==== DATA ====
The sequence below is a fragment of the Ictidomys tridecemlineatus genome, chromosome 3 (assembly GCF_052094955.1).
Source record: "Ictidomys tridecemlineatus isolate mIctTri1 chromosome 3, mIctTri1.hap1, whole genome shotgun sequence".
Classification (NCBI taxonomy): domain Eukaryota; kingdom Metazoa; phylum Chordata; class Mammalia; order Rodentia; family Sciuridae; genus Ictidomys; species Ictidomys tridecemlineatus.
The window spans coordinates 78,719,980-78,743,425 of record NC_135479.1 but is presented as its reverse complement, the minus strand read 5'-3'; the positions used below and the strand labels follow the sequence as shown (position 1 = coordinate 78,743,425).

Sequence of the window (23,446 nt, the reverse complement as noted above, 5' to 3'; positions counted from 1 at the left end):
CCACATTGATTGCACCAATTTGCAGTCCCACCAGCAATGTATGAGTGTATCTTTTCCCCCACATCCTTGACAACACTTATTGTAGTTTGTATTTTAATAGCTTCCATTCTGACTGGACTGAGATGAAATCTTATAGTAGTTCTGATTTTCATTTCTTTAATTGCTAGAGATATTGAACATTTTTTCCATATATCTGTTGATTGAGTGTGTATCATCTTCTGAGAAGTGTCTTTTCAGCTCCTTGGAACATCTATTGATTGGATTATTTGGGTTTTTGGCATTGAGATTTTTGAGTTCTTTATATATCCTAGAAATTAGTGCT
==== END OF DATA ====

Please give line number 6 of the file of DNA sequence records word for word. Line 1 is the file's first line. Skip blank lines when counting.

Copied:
CCACATTGATTGCACCAATTTGCAGTCCCACCAGCAATGTATGAGTGTATCTTTTCCCCCACATCCTTGACAACACTTATTGTAGTTTGTATTTTAATAGCTTCCATTCTGACTGGACTGAGATGAAATCTTATAGTAGTTCTGATTTTCATTTCTTTAATTGCTAGAGATATTGAACATTTTTTCCATATATCTGTTGATTGAGTGTGTATCATCTTCTGAGAAGTGTCTTTTCAGCTCCTTGGAACATCTATTGATTGGATTATTTGGGTTTTTGGCATTGAGATTTTTGAGTTCTTTATATATCCTAGAAATTAGTGCT